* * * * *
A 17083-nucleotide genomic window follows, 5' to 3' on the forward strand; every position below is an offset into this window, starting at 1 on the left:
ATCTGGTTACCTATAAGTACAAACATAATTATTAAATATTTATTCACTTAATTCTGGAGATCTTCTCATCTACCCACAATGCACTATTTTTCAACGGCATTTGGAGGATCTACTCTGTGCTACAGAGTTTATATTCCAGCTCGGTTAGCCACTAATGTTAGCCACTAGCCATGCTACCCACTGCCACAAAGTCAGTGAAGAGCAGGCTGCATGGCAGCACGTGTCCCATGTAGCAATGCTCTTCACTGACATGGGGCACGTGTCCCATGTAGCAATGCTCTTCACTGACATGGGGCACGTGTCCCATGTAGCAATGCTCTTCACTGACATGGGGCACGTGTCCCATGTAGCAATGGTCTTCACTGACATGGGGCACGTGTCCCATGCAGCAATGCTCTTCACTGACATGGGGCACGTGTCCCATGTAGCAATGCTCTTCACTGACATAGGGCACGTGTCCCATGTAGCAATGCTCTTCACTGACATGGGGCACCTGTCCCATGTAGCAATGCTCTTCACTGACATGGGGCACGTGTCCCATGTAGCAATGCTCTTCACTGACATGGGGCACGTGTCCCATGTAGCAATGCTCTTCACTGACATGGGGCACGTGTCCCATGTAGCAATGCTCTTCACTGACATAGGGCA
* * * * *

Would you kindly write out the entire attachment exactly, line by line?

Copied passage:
A 17083-nucleotide genomic window follows, 5' to 3' on the forward strand; every position below is an offset into this window, starting at 1 on the left:
ATCTGGTTACCTATAAGTACAAACATAATTATTAAATATTTATTCACTTAATTCTGGAGATCTTCTCATCTACCCACAATGCACTATTTTTCAACGGCATTTGGAGGATCTACTCTGTGCTACAGAGTTTATATTCCAGCTCGGTTAGCCACTAATGTTAGCCACTAGCCATGCTACCCACTGCCACAAAGTCAGTGAAGAGCAGGCTGCATGGCAGCACGTGTCCCATGTAGCAATGCTCTTCACTGACATGGGGCACGTGTCCCATGTAGCAATGCTCTTCACTGACATGGGGCACGTGTCCCATGTAGCAATGCTCTTCACTGACATGGGGCACGTGTCCCATGTAGCAATGGTCTTCACTGACATGGGGCACGTGTCCCATGCAGCAATGCTCTTCACTGACATGGGGCACGTGTCCCATGTAGCAATGCTCTTCACTGACATAGGGCACGTGTCCCATGTAGCAATGCTCTTCACTGACATGGGGCACCTGTCCCATGTAGCAATGCTCTTCACTGACATGGGGCACGTGTCCCATGTAGCAATGCTCTTCACTGACATGGGGCACGTGTCCCATGTAGCAATGCTCTTCACTGACATGGGGCACGTGTCCCATGTAGCAATGCTCTTCACTGACATAGGGCA